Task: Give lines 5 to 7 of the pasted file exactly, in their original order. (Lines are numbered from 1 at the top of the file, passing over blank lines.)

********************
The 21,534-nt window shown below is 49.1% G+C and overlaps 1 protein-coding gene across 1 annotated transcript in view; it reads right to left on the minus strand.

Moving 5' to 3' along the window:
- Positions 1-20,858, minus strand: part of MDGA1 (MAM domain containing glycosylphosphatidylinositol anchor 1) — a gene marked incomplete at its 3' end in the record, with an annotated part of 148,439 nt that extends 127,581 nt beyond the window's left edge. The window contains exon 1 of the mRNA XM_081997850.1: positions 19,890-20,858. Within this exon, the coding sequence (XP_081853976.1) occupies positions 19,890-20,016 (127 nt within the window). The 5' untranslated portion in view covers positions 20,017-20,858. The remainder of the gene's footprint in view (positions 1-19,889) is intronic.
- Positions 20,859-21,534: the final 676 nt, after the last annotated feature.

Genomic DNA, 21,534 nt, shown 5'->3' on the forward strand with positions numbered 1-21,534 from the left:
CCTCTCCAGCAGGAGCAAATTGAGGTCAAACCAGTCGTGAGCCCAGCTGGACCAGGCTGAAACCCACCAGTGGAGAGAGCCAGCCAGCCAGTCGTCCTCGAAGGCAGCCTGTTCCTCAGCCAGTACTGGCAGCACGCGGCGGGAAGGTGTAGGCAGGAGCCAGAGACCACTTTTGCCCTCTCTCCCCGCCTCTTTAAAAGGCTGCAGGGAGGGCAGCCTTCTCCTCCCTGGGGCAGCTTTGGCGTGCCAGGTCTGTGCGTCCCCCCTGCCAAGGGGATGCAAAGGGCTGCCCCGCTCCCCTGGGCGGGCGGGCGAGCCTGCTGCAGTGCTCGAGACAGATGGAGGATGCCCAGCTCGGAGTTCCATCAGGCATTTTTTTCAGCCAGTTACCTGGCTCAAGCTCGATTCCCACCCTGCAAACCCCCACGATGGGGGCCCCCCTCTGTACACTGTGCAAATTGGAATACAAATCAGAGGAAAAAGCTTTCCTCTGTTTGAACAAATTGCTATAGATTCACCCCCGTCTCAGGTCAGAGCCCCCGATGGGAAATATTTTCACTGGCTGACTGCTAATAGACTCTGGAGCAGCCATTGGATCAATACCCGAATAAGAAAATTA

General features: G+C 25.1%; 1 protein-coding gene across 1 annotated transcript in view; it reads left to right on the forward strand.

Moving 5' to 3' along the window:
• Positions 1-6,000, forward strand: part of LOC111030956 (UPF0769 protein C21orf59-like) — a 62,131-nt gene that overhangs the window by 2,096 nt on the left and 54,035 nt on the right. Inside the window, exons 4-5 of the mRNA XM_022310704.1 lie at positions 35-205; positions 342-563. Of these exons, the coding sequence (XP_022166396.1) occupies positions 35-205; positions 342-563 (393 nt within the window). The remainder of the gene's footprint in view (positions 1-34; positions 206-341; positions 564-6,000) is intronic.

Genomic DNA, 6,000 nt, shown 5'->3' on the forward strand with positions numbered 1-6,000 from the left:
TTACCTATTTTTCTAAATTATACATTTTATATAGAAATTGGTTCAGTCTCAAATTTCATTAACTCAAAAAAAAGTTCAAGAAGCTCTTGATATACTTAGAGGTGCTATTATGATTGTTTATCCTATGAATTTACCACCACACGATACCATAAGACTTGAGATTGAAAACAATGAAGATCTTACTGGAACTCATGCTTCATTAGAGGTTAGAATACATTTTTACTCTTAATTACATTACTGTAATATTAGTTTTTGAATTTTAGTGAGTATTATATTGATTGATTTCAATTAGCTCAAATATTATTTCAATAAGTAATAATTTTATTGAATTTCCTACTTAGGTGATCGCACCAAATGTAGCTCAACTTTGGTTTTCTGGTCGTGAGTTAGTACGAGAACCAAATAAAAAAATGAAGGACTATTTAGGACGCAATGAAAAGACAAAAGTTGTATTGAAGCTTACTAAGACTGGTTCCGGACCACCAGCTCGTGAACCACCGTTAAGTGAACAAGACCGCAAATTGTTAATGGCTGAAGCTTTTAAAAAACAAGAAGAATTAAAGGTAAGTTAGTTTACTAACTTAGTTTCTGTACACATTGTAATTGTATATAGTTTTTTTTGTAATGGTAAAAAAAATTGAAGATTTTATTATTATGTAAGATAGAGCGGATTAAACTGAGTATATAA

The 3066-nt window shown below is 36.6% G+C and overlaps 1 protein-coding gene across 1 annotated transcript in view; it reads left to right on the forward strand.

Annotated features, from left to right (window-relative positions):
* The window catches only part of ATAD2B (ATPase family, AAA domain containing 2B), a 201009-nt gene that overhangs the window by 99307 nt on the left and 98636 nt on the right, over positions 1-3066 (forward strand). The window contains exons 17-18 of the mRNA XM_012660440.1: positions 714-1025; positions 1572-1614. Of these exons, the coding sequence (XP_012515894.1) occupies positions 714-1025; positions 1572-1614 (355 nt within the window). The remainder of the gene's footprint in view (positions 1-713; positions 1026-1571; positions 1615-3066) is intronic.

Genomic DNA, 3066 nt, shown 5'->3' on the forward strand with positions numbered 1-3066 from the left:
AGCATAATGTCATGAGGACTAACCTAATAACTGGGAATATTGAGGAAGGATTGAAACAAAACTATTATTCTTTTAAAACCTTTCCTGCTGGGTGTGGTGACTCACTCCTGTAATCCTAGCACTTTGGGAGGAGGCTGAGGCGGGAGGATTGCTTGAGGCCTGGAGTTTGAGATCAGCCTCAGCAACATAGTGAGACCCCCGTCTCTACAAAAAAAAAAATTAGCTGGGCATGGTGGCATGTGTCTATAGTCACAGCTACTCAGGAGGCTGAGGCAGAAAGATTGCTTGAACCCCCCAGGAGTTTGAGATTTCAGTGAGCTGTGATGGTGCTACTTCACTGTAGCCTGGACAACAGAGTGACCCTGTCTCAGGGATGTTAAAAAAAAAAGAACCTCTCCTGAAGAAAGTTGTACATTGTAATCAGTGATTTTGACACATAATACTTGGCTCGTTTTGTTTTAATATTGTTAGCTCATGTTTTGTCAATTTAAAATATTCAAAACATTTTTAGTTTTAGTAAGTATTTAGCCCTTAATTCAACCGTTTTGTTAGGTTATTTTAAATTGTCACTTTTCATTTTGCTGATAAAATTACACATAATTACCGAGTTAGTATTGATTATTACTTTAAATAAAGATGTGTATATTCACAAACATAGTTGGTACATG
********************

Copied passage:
Genomic DNA, 21,534 nt, shown 5'->3' on the forward strand with positions numbered 1-21,534 from the left:
CCTCTCCAGCAGGAGCAAATTGAGGTCAAACCAGTCGTGAGCCCAGCTGGACCAGGCTGAAACCCACCAGTGGAGAGAGCCAGCCAGCCAGTCGTCCTCGAAGGCAGCCTGTTCCTCAGCCAGTACTGGCAGCACGCGGCGGGAAGGTGTAGGCAGGAGCCAGAGACCACTTTTGCCCTCTCTCCCCGCCTCTTTAAAAGGCTGCAGGGAGGGCAGCCTTCTCCTCCCTGGGGCAGCTTTGGCGTGCCAGGTCTGTGCGTCCCCCCTGCCAAGGGGATGCAAAGGGCTGCCCCGCTCCCCTGGGCGGGCGGGCGAGCCTGCTGCAGTGCTCGAGACAGATGGAGGATGCCCAGCTCGGAGTTCCATCAGGCATTTTTTTCAGCCAGTTACCTGGCTCAAGCTCGATTCCCACCCTGCAAACCCCCACGATGGGGGCCCCCCTCTGTACACTGTGCAAATTGGAATACAAATCAGAGGAAAAAGCTTTCCTCTGTTTGAACAAATTGCTATAGATTCACCCCCGTCTCAGGTCAGAGCCCCCGATGGGAAATATTTTCACTGGCTGACTGCTAATAGACTCTGGAGCAGCCATTGGATCAATACCCGAATAAGAAAATTA

General features: G+C 25.1%; 1 protein-coding gene across 1 annotated transcript in view; it reads left to right on the forward strand.